a plurality of brace members positioned at predetermined intervals along the length of said bottom side of said first and second planar portions for supporting said ventilator member against said roof surface and trapping said filter medium therebetween.
4. The assembly as defined in claim 3 wherein each of said upturned edges includes a plurality of apertures therethrough proximate its base and the connection with said side walls, said apertures being spaced at predetermined intervals along the length of each edge member for drainage of water which may tend to accumulate between said upturned edges and said side walls.
5. The assembly as defined in claim 3 wherein each of said brace members is substantially T-shaped having a first stem member and a corresponding second top crossing member formed substantially perpendicular to one end of said first stem member, each of said first stem members lying against said underside of its respective first and second planar portion and extending outward away from said second top crossing member toward said side walls to form walls between said slots and terminating at the distal end of said side walls proximate the connection of said side walls with said upturned edges.
6. The assembly as defined in claim 5 wherein at least one of said first stem members of said T-shaped brace members includes a bushing member whose aperture extends through said side walls between consecutive slots for insertion of a nail therethrough to connect said ventilator member to said roof.
7. The assembly as defined in claim 3 wherein the interface between said central bowed portion and each of said first and second planar portions is formed with living hinges to facilitate bending movement therebetween.
8. The assembly as defined in claim 3 including a layer of shingles positioned overlying and connected to said top wall planar portions and said bowed portions.
Description
FIELD OF THE INVENTION

This invention relates generally to roof ridge ventilators having non-moving parts and more particularly, to a low profile unitary roof ridge ventilator which provides proper venting of the attic of a house, restricts insects and the elements from entering he attic through the ventilator, is adjustable to accommodate a variety of different roof pitches and can be shingled over to match the remaining portion of the roof.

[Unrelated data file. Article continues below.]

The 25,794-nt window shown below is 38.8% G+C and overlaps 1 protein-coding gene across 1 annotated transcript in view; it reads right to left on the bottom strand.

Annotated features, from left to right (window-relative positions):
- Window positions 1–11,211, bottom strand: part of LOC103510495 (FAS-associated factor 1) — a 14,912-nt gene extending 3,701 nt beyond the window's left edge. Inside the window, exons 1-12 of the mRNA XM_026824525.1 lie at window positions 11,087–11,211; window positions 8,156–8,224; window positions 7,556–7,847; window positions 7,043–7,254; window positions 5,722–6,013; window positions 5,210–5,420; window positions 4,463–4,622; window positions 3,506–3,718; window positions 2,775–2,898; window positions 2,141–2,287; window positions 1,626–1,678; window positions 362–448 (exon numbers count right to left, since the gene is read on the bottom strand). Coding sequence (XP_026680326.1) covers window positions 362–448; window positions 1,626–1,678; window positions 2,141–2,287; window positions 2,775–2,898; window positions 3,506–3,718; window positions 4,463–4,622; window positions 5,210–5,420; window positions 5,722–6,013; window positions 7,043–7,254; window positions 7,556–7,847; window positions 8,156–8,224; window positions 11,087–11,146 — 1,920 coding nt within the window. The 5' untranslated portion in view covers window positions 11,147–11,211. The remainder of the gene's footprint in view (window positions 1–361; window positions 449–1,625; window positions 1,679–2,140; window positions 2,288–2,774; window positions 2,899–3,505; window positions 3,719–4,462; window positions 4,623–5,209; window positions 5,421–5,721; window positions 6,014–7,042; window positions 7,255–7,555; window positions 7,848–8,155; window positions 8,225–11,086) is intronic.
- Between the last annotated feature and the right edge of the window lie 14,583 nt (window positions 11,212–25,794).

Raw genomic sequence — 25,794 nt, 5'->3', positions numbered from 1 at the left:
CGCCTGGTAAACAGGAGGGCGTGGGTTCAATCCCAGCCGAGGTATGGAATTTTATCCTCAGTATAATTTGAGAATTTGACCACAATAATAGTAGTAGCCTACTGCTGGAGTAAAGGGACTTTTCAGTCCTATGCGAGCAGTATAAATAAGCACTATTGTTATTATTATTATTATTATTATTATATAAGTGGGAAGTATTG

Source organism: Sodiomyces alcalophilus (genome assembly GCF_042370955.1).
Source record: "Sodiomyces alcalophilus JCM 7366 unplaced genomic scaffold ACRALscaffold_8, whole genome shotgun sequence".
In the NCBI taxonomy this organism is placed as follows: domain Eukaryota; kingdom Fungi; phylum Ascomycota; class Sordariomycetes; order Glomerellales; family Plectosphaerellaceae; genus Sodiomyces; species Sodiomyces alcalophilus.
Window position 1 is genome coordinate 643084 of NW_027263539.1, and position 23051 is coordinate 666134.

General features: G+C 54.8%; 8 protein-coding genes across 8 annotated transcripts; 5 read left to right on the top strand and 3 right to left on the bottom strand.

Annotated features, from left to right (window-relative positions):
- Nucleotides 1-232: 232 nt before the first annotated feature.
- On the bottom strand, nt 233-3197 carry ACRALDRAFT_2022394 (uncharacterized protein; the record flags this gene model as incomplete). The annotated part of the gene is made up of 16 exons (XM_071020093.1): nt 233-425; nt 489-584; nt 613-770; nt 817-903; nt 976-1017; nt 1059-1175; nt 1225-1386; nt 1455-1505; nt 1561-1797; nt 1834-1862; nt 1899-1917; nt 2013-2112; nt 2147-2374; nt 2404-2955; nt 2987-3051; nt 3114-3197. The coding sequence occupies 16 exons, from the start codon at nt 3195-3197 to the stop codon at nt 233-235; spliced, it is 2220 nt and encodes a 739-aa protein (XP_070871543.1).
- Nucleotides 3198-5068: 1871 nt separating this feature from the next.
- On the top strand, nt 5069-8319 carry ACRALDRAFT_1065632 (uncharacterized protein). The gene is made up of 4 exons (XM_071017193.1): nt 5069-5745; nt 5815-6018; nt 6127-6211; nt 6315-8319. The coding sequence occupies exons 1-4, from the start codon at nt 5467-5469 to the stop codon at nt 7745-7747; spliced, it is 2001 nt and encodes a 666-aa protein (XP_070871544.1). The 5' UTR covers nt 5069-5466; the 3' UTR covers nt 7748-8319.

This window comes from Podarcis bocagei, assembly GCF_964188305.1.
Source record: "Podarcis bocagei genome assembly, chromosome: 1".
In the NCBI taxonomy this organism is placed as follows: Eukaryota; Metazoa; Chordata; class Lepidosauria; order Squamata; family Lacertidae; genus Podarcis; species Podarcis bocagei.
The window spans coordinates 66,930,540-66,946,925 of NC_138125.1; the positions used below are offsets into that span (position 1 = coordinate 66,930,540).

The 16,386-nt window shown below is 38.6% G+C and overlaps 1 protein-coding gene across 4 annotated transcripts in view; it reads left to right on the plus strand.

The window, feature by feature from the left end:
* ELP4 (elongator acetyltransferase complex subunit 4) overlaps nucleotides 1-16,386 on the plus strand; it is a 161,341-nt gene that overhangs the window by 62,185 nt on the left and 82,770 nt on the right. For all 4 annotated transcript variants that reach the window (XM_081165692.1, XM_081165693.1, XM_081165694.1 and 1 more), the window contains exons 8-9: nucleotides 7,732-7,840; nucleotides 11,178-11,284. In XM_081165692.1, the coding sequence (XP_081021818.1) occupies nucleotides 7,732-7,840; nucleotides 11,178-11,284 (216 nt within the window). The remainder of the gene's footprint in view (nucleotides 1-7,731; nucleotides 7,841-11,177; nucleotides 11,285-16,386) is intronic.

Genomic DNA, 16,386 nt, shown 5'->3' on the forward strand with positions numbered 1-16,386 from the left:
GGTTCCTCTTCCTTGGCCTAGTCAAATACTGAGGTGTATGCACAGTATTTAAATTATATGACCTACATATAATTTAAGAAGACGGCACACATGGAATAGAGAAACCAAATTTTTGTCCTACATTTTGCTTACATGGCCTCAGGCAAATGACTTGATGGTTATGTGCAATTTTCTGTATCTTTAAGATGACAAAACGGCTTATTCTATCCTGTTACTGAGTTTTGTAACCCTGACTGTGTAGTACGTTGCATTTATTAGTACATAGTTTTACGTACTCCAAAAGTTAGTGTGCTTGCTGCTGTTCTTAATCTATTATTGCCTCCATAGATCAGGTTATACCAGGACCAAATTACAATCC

BACKGROUND OF THE INVENTION

Roof ridge ventilators are installed overlying the open roof ridge and along the length of a building for exhausting heated air from the space below the roof of the building, such as he attic of a house or small commercial/industrial building or the like. These ventilators typically are installed in cooperation with ventilators positioned in the soffits of the building roof to provide a ventilation system in which air is exhausted from the attic through the roof ridge ventilator and is replenished through the soffit ventilators.

In an optimum roof ridge soffit ventilator system, there is a balance between the net free open area presented by both the roof ridge and soffit ventilators. The phrase "net free open area of a ventilator" is intended to mean the cross-sectional area of a ventilator which is open for passage of air therethrough. A balance between the net free open area of a roof ridge and soffit ventilator is difficult to obtain. In many new homes there is a lack of sufficient soffit area in which to provide the soffit ventilators while many existing homes do not have sufficient existing soffit ventilation to provide the balanced system. Thus, in many new and existing homes there is an occurrence of an out of balance roof ridge/soffit ventilation system.

These out-of-balance ventilation systems are subject to several problems, one of which is the infiltration of moisture through the ventilators. An out of balance system favoring the soffit vents will produce a weak ventilation system but little harm will occur from infiltration of moisture through the roof ridge or soffit ventilators into the space below the roof of the building. In an out of balance system favoring the roof ridge ventilators, however, a phenomenon occurs in response to normal winter winds that will infiltrate moisture such as snow through the roof ridge ventilator. This infiltration of moisture phenomenon is described in detail and is solved, for example, in U.S. Pat. No. 4,325,290 which is assigned to the assignee of the present invention and hereby is incorporated by reference.

This type of existing ventilator system restricts infiltration of moisture by providing a high impedance to moisture while presenting a low impedance for air passing through the ventilator. Such ventilators typically are formed from aluminum, rolled sheet zinc or like material with a high profile. Thus, they may be somewhat difficult to handle and install, cannot readily be adjusted to accommodate different roof pitches, and cannot be shingled over which, when combined with its high profile, tends to be unsightly on the roof of a house.

Recent studies also have indicated that a free flow of air within a structure tends to affect infestation of insects, such as cockroaches. Such insects tend to accumulate in enclosed, dark spaces where there is little or no air movement, such as attics, soffits and overhangs on houses and smaller commercial and industrial buildings. Moving air apparently bothers the hair and/or antennae on their bodies causing these insects to seek out an enclosed dark space. Thus, a free flow of air within a structure combined with appropriate filter members utilized with the roof ridge and soffit ventilators, can provide an effective means of pest control.